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Creating a Child Visitation Schedule



If you have gone through a divorce or a separation, you may have dealt with issues of child visitation, child support and child custody. Whether you have sole custody of your children, your spouse has sole custody, or you both share custody, you may want to come up with child visitation guidelines, assuming visitation is allowed by the court.

Part of these guidelines is coming up with a child visitation schedule. If you were previously married to your child's other parent, this schedule will be part of the final divorce. Whatever your situation is, it is important that the visitation schedule and guidelines reflect the best interests of the child or children.

Types of Visitation

In most states, there are several types of visitation. The following are three types found in the New York court system and various other jurisdictions.

  • Unsupervised: Unsupervised visitation is when a non-custodial parent may see his or her child without a third party present. This type of visitation is often granted when the non-custodial parent poses no threat to the childs well-being.
  • Supervised: Supervised visitation is when the court appoints a third-party person to supervise visits between a non-custodial parent and a child. This type of visitation is only ordered by the court if the non-custodial parent poses a serious threat to the child.
  • Therapeutic Supervised: Therapeutic supervised visits are similar to supervised visits except that the appointed third-party person is a mental health professional. The purpose of relying on a mental health professional is to help work on the non-custodial parents parenting skills.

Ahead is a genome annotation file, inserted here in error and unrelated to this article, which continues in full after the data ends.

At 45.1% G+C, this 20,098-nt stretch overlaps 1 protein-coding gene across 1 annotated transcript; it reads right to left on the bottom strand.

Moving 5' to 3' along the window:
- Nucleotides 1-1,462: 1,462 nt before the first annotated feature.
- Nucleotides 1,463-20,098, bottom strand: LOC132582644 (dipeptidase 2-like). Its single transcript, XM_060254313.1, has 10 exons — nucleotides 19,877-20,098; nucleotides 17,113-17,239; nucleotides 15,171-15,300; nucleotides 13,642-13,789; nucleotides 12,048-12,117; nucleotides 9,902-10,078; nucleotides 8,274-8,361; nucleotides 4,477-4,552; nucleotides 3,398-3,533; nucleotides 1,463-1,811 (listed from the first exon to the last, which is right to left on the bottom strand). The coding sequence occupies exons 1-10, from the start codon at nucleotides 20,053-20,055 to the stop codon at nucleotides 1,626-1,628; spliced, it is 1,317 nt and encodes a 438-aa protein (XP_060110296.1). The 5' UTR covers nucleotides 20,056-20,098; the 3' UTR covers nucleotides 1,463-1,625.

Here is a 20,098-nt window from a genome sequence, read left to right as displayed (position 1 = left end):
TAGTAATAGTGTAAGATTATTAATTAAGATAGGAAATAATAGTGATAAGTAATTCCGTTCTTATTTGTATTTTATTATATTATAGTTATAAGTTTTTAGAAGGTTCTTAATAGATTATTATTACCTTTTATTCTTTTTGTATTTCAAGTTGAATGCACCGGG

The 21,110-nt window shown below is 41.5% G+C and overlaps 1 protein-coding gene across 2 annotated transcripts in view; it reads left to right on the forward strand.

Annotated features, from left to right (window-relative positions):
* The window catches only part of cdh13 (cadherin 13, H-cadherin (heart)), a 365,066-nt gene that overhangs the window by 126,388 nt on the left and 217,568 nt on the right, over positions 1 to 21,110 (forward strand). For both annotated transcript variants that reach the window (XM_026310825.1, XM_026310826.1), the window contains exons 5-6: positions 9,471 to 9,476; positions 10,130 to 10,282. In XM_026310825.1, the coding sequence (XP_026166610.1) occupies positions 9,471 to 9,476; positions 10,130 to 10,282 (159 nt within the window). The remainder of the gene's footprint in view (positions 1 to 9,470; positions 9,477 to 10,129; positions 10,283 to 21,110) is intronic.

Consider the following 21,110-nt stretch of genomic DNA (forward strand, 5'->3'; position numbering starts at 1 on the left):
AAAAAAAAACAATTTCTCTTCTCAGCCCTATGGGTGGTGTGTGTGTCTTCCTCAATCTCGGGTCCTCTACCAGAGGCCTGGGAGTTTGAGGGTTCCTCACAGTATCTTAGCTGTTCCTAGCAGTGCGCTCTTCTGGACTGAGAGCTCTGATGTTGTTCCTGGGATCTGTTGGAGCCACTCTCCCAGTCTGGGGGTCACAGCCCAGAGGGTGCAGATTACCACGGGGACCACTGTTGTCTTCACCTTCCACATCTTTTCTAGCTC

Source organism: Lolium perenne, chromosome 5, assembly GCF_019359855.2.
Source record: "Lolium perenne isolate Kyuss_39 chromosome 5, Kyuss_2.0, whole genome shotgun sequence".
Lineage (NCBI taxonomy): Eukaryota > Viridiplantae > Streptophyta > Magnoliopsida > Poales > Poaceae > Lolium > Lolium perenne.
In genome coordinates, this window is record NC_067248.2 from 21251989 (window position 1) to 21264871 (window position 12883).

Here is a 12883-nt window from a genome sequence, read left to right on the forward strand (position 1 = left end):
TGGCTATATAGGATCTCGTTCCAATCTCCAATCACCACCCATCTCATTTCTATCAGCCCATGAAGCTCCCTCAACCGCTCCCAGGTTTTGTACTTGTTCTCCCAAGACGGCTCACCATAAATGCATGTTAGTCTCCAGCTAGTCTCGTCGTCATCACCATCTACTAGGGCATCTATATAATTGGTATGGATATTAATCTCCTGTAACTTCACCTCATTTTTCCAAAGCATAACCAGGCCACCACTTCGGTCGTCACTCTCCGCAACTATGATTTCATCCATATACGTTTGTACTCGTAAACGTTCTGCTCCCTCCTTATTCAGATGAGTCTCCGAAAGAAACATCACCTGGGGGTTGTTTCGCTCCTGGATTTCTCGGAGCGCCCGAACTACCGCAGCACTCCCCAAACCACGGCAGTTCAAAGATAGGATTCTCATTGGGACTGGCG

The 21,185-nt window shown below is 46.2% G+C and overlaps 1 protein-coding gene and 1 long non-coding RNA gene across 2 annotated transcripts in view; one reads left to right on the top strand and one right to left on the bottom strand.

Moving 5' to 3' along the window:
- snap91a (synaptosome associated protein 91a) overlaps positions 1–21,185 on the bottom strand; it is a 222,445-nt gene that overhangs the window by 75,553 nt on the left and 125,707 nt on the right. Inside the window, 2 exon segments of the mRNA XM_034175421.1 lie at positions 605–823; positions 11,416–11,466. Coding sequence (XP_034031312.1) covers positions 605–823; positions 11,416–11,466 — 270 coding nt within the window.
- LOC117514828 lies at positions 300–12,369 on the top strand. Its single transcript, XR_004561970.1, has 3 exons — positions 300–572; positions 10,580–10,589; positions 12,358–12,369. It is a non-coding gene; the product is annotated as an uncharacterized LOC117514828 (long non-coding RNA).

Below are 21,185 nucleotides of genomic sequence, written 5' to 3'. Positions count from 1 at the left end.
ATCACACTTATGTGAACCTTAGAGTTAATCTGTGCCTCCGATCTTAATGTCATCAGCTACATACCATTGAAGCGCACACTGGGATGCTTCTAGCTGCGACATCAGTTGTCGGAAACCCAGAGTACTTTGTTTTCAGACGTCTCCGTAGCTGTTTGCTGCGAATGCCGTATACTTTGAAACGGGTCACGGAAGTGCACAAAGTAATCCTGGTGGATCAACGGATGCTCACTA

Creating the Child Visitation Schedule

If a court awarded one parent sole custody of a child, then that parent will have complete say regarding a child visitation schedule. However, if joint custody is awarded, then both parents will need to come together to create such a schedule.

Ideally, both parents will be able to strike compromises, so that the court will not have to intervene in creating a visitation schedule. However, if parents have a dispute and cannot come to an agreement, the court may make decisions on behalf of the parents.

One major factor in creating visitation schedules is whether the parents live close or far apart.

Schedules for Parents Who Live Close

The following is an example of a visitation schedule for when a childs parents live close to one another:

  • Every other birthday of the child from 5 p.m. of the childs birthday until 9 a.m. the next day
  • Every Fathers Day or Mothers Day from 9 a.m. to 7 p.m.
  • On the birthday of the father or mother from 3 p.m. until 7 p.m.
  • On odd years, the week of Spring Break from Sunday at 9 a.m. to the following Sunday at 9 a.m.
  • On even years, the week of Thanksgiving from Sunday at 9 a.m. to the following Sunday at 9 a.m.
  • 30 days out of the summer, from June 1 to August 1, with the other parent signing off on the specific days
  • Every other weekend throughout a month beginning on Fridays at 6 p.m. and ending on Sundays at 6 p.m.
  • A portion of Christmas day or Christmas break as well as New Years Day

Schedules for Parents Who Live Far Apart

The following is an example of a visitation schedule for when a childs parents live far apart:

  • Six weeks throughout the summer with the other parents prior knowledge of the dates selected
  • On the odd years, the week of Spring Break from Sunday at 9 a.m. to the following Sunday at 9 a.m.
  • On the even years, the week of Thanksgiving from Sunday at 9 a.m. to the following Sunday at 9 a.m.
  • Any time the other parent is in town assuming the parent provides two days' notice
  • The parent without custodial rights pays for all airfares and schedules all flight arrangements
  • The parent without custodial rights will notify the other parent once the child arrives
  • Telephone visitations every Tuesday from 6 p.m. to 7 p.m.

In either case, it might be best to contact a child custody attorney to help figure out a visitation schedule.